Policy Blog

Hilary FranzAs the 2018 Washington State legislative session begins, Commissioner of Public Lands Hilary Franz has sent an open letter to House and Senate leaders in Agriculture, Natural Resources, and Energy, Environment and Technology, highlighting the threat climate change poses to our state lands and waters and calling for our state to adopt a carbon policy that puts a price on carbon and adheres to Four Resilience Principles.

Commissioner Franz stated in an interview on KING 5 News that we are already seeing significant impacts of climate change on our land and water.  Franz said that while looking at a price on carbon, a mechanism for implementing this policy must ensure that we don’t have an undue impact on those people who produce our food, keep our forests safe and healthy, and protect our waters.

Franz emphasized that we need to implement a carbon policy in Washington State that strengthens the health and resilience of our lands, waters, and communities and invests in carbon sequestration.  This policy must look at our natural resource areas, particularly our farms and forests, as critical areas that will actually help reduce carbon emissions.  We must invest in making our lands and waters more resilient in the face of climate change, which is already impacting us and will only get worse.

In particular, Franz emphasized that we must address the concerns and impacts on rural communities in Washington, whose economies are heavily dependent on natural resources threatened by climate change.  They are also a crucial part of the overall state economy — from the lumber we use to the food we all eat. By recognizing the needs of rural Washingtonians, Franz made a strong case for the bipartisan nature of climate action, as climate chaos will impact all of us.

Explaining why we need to put a price on carbon, Franz pointed out that we are already incurring enormous costs because we are not preparing for the future impacts of climate change. In her letter, she said, “While it is true that Washington is small in global emissions, it is also true that we provide significant national and global leadership when it comes to innovation, technology, and sustainable resource management—all of which are needed to combat climate change.  We are home to rich forests, soils, and aquatic lands that offer climate change solutions that could stretch well beyond our state borders.”

Franz went on to say, “the threats to our healthy and productive lands are real.  We are already late in responding, and we cannot afford to wait for others to bring leadership to this challenge.”  Franz believes that Washington State’s leadership is needed and timely, and she urges rapid action.

As we move into 2018, and the legislature and our communities around the state contemplate this critical and enormous challenge, Franz and the Washington Department of Natural Resources (DNR) offered the following four principles intended to “guide and inform the statewide debate on carbon policy” — which they believe are critical to successfully addressing climate change and carbon policy.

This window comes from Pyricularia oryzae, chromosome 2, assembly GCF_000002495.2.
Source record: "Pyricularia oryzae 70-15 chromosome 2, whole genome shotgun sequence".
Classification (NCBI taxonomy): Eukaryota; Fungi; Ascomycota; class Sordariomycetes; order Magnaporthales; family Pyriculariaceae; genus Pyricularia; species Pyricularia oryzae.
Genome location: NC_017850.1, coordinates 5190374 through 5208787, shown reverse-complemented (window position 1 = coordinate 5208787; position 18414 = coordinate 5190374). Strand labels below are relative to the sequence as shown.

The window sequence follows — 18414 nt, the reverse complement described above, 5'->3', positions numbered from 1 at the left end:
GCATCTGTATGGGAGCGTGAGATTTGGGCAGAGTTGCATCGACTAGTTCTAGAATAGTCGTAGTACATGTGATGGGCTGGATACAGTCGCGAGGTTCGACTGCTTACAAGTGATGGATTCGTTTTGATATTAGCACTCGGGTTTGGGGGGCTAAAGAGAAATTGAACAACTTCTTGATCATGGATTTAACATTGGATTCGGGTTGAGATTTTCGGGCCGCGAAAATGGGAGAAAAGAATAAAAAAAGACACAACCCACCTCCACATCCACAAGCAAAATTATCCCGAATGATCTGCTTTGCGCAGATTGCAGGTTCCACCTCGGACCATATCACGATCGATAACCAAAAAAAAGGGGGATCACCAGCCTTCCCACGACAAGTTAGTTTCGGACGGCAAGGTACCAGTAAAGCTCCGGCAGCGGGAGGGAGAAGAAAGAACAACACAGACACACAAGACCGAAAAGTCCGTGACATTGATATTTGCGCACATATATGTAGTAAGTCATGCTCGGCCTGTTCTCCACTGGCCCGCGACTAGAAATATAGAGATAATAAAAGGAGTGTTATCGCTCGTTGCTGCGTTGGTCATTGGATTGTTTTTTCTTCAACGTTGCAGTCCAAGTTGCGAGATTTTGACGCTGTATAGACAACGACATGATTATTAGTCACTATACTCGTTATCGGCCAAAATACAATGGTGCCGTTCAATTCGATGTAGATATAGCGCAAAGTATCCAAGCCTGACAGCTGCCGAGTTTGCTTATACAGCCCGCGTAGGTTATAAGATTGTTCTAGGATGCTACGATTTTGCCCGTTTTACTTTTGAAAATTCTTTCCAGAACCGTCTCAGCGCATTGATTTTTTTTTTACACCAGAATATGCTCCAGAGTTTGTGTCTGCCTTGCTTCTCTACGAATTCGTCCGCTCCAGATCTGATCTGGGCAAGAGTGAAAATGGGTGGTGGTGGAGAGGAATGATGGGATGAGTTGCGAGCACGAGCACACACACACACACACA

1. Tackle the root cause — carbon pollution — and invest in reduction efforts
  • Establish greenhouse gas reduction (GHG) policies, such as pricing or capping carbon, that effectively reduce pollution;
  • Focus investments on activities with a strong nexus to reducing carbon pollution; and
  • Minimize unintended effects of carbon policies on Washington residents as well as energy and trade-intensive businesses such as the pulp and paper, agricultural, and natural resource-dependent industries.
  1. Strengthen the health and resilience of our lands, waters, and communities
  • Address impacts we are already seeing from climate change and that we will only see more of in the future, including wildfire risk, forest health issues, ocean acidification, sea level rise, flooding, landslides, drought, heat waves, and extreme weather;
  • Implement long-term strategies to support the health and viability of rural, natural resource-dependent communities, including investments to improve wildfire suppression and forest health, support water storage and reduce drought, and expand renewable energy systems; and
  • Increase the viability and resiliency of agricultural lands to ensure our state’s agricultural economy, our capacity to produce food for future populations, and the long-term health of our soil.
  1. Accelerate carbon sequestration
  • Tap into the potential of Washington’s forests, farms, ranchland, coastlines, wetlands, riparian corridors, and soils to sequester and store carbon; and
  • Invest in statewide carbon sequestration programs that incentivize keeping working farms and forests working and maximizing carbon stored in trees and soils.
  1. Invest in and incentivize solutions with multiple benefits
  • Incentivize and invest in the management of working forests in ways that increase carbon storage, grow forest management jobs, increase soil moisture storage, increase timber value, sustain timber production, improve summer stream flows, and increase resilience to disturbance;
  • Incentivize and invest in alternative cropping systems and range management to increase soil carbon storage, increase soil moisture storage and increase resilience to drought;
  • Incentivize and invest in marine restoration efforts to address local effects of ocean acidification, increase aquatic carbon storage, and improve shellfish production and salmon habitat;
  • Invest in riverine, floodplain, and wetland restoration to strengthen resilience to floods, improve salmon habitat, increase public safety, increase water filtration and retention, and protect infrastructure; and
  • Invest in tree planning, planting, and management in cities and towns to improve air quality, increase carbon storage, improve water quality during high-rain stormwater events, improve quality of life, and decrease long-term healthcare costs.